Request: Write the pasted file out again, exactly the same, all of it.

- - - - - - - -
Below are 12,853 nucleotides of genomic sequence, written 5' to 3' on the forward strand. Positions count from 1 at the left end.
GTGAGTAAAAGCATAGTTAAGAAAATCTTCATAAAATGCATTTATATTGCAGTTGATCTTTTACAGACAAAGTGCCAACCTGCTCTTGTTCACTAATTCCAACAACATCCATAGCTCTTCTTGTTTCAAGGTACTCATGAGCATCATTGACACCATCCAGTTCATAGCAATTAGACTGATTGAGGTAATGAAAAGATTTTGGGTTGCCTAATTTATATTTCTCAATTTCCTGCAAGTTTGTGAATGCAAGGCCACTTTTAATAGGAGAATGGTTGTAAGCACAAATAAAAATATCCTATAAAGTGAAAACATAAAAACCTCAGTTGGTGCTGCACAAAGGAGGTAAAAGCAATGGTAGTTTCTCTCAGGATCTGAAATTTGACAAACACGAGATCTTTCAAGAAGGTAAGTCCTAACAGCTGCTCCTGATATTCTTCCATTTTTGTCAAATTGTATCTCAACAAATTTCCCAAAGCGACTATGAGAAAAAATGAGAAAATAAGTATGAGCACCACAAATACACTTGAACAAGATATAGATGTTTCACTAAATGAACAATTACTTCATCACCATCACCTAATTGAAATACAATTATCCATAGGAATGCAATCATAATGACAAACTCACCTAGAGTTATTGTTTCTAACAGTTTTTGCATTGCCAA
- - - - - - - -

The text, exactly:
Below are 12,853 nucleotides of genomic sequence, written 5' to 3' on the forward strand. Positions count from 1 at the left end.
GTGAGTAAAAGCATAGTTAAGAAAATCTTCATAAAATGCATTTATATTGCAGTTGATCTTTTACAGACAAAGTGCCAACCTGCTCTTGTTCACTAATTCCAACAACATCCATAGCTCTTCTTGTTTCAAGGTACTCATGAGCATCATTGACACCATCCAGTTCATAGCAATTAGACTGATTGAGGTAATGAAAAGATTTTGGGTTGCCTAATTTATATTTCTCAATTTCCTGCAAGTTTGTGAATGCAAGGCCACTTTTAATAGGAGAATGGTTGTAAGCACAAATAAAAATATCCTATAAAGTGAAAACATAAAAACCTCAGTTGGTGCTGCACAAAGGAGGTAAAAGCAATGGTAGTTTCTCTCAGGATCTGAAATTTGACAAACACGAGATCTTTCAAGAAGGTAAGTCCTAACAGCTGCTCCTGATATTCTTCCATTTTTGTCAAATTGTATCTCAACAAATTTCCCAAAGCGACTATGAGAAAAAATGAGAAAATAAGTATGAGCACCACAAATACACTTGAACAAGATATAGATGTTTCACTAAATGAACAATTACTTCATCACCATCACCTAATTGAAATACAATTATCCATAGGAATGCAATCATAATGACAAACTCACCTAGAGTTATTGTTTCTAACAGTTTTTGCATTGCCAA